Thinking about Dorthy’s quote in this context, we can read it in relation to the misogynistic attitudes and actions of the professor, to the lack of action from the dean, to the sexist attitudes of Blanche’s employer. At each turn, Blanche experiences degradation due to her gender and to her age. She is expected to “have a nice day,” to push it down and move along. It is within this context that we need to think about Dorthy’s quote in relation to Golden Rage.

The intersections of aging, womanhood, and the commodification of women gets introduced on the opening page where Jay narrates arriving on the island unexpectedly. In the three-panel sequence which moves from an image of the island to a close up of Jay’s face to Jay standing amidst “old women” fighting each other, Jay ruminates on each of these issues. She tells us, “People always told me age demands respect. But the people who told me that? They were all old. Everything I saw around me told a different story. Old women were weak. Old women especially. I never wanted to get old — ” Within Jay’s narration lies her fear of aging and her examination of herself as a woman within society. She scoffs at the idea of respecting our elders because the ones saying that are the elders. She comments on the ways that society views older women, relegating them to weakness and deeming them obsolete because they cannot bear children or work. And she concludes that she never wants to get discarded.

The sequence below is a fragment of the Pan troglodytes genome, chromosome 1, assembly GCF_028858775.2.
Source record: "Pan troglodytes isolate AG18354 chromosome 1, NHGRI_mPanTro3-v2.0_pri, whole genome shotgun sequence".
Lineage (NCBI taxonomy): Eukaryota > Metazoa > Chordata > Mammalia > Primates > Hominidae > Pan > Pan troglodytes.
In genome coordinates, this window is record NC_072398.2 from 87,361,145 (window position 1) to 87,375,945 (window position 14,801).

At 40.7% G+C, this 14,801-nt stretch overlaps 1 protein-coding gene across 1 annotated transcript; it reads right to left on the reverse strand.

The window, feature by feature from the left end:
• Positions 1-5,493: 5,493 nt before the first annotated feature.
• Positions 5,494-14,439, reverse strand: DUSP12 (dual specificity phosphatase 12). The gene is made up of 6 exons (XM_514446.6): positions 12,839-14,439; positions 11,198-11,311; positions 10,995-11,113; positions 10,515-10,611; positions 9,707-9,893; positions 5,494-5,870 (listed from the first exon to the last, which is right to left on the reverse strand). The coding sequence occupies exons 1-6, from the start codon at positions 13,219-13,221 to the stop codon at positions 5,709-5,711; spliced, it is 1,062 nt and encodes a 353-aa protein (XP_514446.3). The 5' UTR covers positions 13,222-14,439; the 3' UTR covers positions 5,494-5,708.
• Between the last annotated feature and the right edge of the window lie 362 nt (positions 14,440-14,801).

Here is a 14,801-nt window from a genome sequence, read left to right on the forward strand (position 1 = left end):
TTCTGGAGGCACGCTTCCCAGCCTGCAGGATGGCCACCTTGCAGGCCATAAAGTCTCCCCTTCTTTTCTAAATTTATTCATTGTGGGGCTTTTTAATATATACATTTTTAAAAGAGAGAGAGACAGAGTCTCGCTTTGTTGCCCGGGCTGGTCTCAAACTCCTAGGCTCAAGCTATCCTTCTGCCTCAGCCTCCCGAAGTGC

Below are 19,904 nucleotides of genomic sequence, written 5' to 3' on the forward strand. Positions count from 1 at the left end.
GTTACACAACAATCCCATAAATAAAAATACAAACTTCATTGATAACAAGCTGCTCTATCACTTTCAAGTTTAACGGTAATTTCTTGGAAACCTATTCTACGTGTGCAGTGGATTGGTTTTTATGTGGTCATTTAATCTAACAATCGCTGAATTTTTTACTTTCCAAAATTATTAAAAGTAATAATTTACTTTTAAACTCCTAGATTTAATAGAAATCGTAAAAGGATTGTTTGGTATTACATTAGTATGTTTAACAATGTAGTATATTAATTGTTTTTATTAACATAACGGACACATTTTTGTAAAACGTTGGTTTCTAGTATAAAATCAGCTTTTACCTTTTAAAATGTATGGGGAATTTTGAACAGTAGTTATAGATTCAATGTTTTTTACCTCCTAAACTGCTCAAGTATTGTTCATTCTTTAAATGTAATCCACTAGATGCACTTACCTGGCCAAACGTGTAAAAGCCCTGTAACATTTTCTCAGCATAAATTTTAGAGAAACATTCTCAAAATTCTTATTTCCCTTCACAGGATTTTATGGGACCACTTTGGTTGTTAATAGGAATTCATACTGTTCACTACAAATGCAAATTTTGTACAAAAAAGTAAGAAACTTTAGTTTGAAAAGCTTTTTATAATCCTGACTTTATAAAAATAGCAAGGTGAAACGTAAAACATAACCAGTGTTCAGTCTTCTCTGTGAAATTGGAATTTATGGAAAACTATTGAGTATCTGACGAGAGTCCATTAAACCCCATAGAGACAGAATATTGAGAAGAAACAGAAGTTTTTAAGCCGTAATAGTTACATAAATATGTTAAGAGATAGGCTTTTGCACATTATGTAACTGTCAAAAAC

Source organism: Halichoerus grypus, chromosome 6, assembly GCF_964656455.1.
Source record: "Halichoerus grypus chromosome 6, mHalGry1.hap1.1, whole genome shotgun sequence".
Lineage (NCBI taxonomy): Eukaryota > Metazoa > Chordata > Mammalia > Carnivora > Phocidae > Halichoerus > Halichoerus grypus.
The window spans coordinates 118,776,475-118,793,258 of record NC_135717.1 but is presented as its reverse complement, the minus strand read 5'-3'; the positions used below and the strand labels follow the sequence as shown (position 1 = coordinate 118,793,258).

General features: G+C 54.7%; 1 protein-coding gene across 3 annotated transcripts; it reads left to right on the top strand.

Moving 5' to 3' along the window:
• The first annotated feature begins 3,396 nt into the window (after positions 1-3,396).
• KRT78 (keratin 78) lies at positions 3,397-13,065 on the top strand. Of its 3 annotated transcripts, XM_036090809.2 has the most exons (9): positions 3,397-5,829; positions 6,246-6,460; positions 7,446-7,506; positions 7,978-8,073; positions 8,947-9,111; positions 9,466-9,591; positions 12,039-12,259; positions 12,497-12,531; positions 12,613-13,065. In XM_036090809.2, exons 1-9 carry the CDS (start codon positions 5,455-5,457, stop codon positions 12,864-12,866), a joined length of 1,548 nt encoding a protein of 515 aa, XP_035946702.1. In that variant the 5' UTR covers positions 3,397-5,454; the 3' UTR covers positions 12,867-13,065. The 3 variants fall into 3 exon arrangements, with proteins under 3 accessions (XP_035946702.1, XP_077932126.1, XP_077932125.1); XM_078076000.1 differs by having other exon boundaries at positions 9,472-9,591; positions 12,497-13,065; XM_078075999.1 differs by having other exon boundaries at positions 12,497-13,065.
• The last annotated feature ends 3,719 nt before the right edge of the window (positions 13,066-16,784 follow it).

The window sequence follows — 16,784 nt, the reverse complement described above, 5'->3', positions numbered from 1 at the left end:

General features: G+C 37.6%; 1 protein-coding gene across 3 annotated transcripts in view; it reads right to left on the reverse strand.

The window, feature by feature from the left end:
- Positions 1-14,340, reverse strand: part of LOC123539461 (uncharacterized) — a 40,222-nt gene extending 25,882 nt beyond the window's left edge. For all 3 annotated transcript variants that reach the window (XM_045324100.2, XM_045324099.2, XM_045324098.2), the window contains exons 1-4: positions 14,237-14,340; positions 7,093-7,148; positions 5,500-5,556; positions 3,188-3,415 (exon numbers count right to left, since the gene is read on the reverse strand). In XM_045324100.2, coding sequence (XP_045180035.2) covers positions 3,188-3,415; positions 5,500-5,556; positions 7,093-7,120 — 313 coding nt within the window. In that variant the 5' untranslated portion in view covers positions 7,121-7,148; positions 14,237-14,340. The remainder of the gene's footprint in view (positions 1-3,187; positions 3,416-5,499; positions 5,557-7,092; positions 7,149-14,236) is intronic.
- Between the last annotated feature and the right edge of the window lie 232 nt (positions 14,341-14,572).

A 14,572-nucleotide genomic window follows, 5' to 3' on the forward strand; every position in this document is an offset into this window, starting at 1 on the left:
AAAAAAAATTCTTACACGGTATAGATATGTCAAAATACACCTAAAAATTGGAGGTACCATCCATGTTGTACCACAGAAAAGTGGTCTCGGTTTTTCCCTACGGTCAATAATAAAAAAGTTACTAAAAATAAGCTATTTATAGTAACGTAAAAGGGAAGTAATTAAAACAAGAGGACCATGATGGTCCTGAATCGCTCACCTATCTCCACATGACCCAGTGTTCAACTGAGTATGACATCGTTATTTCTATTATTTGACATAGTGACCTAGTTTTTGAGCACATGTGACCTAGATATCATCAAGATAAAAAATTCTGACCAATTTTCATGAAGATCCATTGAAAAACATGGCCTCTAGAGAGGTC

During the battle, Rosie saves Jay and takes her to the lighthouse that she shares with Lottie and Caroline. In the panel that introduces us to the lighthouse, we see the structure, a light in the entrance carved into the rock and seagulls encircling it as Jay says, “That was my introduction to the island. Back then, I was so busy focusing on myself that I didn’t realise it was never about me at all.” Here, Jay’s thoughts begin to shift. While on the opening page, she thinks merely about herself, even thinking about her fears of aging, her she comes to think about community and the ways that the women she encounters create community. It becomes something much more, and while we do not know, based on everything the first issue, what that will look like, we get a glimpse of it within the interactions between Rosie, Lottie, and Caroline.

I don’t want to give too much away, partly because I still have so many question that will be answered in the upcoming issues. However, I do want to point out a couple of things I’m really interested in learning about more as the series progresses. For one, Caroline mentions being a creative writing professor at one point, and I’m extremely interested in seeing how her backstory may play out in the future in relation to art, work, and more. As well, I’m looking forward to finding out about Mary, a character who we have not met but who lingers on the page, out of sight and in the memories of Rosie, Lottie, and Caroline. What happened to her? Did the Red Hats have anything to do with it? Who are the Red Hats? These are all questions I’m thinking about.

What are your thoughts? Please let me know in the comments below. Make sure to follow me on Twitter @silaslapham.